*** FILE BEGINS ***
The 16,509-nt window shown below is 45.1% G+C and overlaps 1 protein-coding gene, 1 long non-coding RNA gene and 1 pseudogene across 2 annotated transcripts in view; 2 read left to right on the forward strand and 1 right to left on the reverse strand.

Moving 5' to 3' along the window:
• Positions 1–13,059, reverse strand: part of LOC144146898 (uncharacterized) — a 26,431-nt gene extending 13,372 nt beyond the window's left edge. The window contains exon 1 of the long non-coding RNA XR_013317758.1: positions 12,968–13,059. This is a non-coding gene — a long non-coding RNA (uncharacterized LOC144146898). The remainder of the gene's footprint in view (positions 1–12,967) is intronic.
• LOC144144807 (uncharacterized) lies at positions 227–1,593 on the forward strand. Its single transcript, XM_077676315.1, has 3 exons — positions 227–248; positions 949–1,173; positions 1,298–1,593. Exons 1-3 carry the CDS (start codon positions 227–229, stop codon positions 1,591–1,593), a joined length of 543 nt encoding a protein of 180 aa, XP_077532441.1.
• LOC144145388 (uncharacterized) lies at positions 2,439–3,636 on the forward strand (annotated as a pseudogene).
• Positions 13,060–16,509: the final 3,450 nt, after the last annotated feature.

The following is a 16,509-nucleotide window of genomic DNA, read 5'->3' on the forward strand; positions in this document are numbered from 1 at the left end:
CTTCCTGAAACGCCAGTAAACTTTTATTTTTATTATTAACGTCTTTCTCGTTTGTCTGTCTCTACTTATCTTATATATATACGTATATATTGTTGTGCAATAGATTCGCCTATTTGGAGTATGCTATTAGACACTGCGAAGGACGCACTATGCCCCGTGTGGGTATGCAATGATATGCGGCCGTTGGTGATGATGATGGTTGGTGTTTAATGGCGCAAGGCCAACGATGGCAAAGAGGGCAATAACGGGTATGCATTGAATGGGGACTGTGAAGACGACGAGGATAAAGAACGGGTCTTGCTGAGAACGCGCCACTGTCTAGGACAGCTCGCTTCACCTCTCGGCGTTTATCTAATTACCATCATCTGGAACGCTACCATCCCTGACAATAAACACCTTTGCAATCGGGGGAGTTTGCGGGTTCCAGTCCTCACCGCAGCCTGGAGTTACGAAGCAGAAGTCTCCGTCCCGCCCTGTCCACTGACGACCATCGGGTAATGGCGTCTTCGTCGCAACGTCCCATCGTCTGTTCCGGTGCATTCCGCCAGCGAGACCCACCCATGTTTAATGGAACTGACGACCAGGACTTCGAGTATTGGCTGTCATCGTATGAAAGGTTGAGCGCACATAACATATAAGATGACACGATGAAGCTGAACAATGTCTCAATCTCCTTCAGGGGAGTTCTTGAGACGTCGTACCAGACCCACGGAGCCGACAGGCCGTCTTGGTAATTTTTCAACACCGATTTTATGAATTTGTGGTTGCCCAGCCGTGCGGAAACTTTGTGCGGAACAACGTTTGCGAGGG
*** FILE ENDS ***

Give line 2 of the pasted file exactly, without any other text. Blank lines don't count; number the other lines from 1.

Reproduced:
Moving 5' to 3' along the window: